The characters in this, while not the deepest, are written with enough nuance to make the viewer care for them, at least on a surface “I don’t want to see these guys die” level. Kaya Scodelario plays Haley, a young woman with some emotional baggage that affects her relationship to her dad. She’s clever, resourceful, and determined, and makes for an interesting protagonist that I enjoyed following. And Scodelario is great in the role. Next we have Barry Pepper as Dave, Haley’s dad with whom there’s some past issues with. I don’t have much to say, as he’s not as well defined in personality as Haley, but I still found him decently enjoyable/interesting. And Pepper is great in the role. And seriously, when was the last time we saw Barry Pepper in a movie? Dude was in everything for a while, and then he just suddenly wasn’t. Oh well, it was nice to see him show up here.

The score for “Crawl” was composed by Max Aruj & Steffen Thum, and I think they did a pretty good job with it. Some basic emotional strings, some neat horror stings, and a few other things. The score here doesn’t do anything new, but intead does all the familiar things well, creating a solid soundscape for the movie.

“Crawl” was written by brothers Michael and Shawn Rasmussen, with Alexandre Aja handling directing duties. And the craft on display here (for its relatively low budget) is pretty damn good. They really manage to create an oppressive atmosphere that helps the movie stand out in both the disaster and monster sub-genres. Even the huge storm is given a real presence that makes it feel far from cheap. Now, let’s talk about the real stars here… the gators. As expected, they’re CGI, because real gators would be too dangerous. But even for CG animals, they work quite well here… for the most part. Their animations are great, really lifelike, which makes them quite intense. Where I have to leave a slight criticism though is the texturing. Yes, they got the general gator appearance right, but it feels like they could’ve used another render or two. But I can also forgive it because of how low the budget was, and because of the presence the overall animations on the gators gave off. Quick warning too: As you probably expect, there’s some gore in this, but it’s also quite vicious. Not just blood for blood’s sake, but some genuine brutality happens. Just putting that out there in case anyone’s a bit squeamish.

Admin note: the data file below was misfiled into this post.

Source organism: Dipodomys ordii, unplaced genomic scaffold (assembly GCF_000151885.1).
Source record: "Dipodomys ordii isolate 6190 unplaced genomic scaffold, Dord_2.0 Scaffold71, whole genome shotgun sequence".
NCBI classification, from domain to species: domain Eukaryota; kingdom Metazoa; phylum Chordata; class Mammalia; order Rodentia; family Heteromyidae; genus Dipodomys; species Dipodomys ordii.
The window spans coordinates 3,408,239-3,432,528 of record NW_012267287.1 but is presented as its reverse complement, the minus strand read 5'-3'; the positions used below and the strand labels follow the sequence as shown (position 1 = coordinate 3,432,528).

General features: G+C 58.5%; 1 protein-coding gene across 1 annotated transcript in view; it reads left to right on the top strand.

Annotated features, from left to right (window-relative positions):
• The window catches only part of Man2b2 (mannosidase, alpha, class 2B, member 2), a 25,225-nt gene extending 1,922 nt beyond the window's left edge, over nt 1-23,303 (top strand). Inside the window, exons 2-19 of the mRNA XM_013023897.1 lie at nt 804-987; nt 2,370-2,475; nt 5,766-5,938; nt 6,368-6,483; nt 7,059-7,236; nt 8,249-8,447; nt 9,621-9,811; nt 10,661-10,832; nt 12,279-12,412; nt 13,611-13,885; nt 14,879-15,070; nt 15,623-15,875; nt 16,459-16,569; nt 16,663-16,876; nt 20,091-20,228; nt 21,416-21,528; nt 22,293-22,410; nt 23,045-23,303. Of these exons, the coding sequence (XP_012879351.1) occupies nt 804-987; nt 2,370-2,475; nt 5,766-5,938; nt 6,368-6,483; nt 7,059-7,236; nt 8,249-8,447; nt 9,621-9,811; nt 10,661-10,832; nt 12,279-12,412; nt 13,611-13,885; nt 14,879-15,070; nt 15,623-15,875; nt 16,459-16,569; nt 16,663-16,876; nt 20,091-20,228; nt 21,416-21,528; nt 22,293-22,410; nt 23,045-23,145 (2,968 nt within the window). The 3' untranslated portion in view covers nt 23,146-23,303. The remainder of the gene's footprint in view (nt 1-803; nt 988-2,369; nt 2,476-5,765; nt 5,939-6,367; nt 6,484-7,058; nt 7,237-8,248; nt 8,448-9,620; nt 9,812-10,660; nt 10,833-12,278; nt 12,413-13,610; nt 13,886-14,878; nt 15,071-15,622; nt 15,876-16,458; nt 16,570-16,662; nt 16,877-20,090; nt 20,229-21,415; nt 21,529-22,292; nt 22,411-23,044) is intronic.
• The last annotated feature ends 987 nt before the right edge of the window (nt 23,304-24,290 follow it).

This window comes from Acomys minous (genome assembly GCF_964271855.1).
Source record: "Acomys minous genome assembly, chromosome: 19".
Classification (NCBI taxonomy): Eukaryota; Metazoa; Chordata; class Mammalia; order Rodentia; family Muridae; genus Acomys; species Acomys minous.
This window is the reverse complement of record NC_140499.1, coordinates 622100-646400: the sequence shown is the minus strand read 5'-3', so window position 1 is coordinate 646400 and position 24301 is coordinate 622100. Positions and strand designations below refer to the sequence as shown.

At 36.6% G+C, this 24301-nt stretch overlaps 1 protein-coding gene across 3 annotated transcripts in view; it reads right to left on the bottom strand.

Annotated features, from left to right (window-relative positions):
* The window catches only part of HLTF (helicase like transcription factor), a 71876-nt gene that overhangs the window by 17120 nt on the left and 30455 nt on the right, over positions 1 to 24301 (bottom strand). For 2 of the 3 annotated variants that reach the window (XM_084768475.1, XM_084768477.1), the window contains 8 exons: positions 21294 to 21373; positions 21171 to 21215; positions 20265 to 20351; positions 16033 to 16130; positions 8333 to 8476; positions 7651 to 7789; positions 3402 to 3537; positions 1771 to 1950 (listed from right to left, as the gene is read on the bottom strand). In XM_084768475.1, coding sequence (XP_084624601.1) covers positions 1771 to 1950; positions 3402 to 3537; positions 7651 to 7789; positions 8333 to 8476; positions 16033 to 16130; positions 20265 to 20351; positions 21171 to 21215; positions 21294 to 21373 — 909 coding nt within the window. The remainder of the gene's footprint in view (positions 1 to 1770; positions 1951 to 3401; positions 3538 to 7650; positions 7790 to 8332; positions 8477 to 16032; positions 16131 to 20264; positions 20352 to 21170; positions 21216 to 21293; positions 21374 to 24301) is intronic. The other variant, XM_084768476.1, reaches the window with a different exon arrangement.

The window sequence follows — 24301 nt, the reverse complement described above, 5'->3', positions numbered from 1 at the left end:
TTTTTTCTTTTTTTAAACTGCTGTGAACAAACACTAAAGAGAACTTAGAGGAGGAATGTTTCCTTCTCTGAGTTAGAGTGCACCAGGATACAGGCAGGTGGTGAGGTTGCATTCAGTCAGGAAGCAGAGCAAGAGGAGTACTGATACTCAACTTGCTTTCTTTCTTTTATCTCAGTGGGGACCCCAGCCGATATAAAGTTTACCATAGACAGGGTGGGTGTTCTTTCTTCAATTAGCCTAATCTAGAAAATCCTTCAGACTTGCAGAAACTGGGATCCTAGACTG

This movie has been pretty well received. On Rotten Tomatoes it has an 83% positive rating and a “Fresh” certification. On Metacritic it has a score of 60/100. And on imdb.com it has a score of 6,2/10.

I know it sounds like I shit on it multiple times throughout, but I want to make it very fucking clear that I highly enjoyed “Crawl”. It’s a damn fine monster movie (yes, alligators aren’t monsters, but what else would you call this style of movie?). It has a really good plot, good characters, great performances, good music, and great directing, effects, and atmosphere. Time for my final score. *Ahem*. My final score for “Crawl” is a 9,57/10. So it does get the “SEAL OF APPROVAL!”.

My review of “Crawl” is now completed.

See you later, alligator…

Movie Review: Last Breath (2019)

Hello and welcome to 2020, friends! To kick it off I decided to review something I haven’t looked at in a while: A documentary. The last time I did was in 2015. I don’t know why it took me this long to get around to it again, but I think we should stop dwelling on that and instead just get into this.

Ladies and gentlemen… “Last Breath”.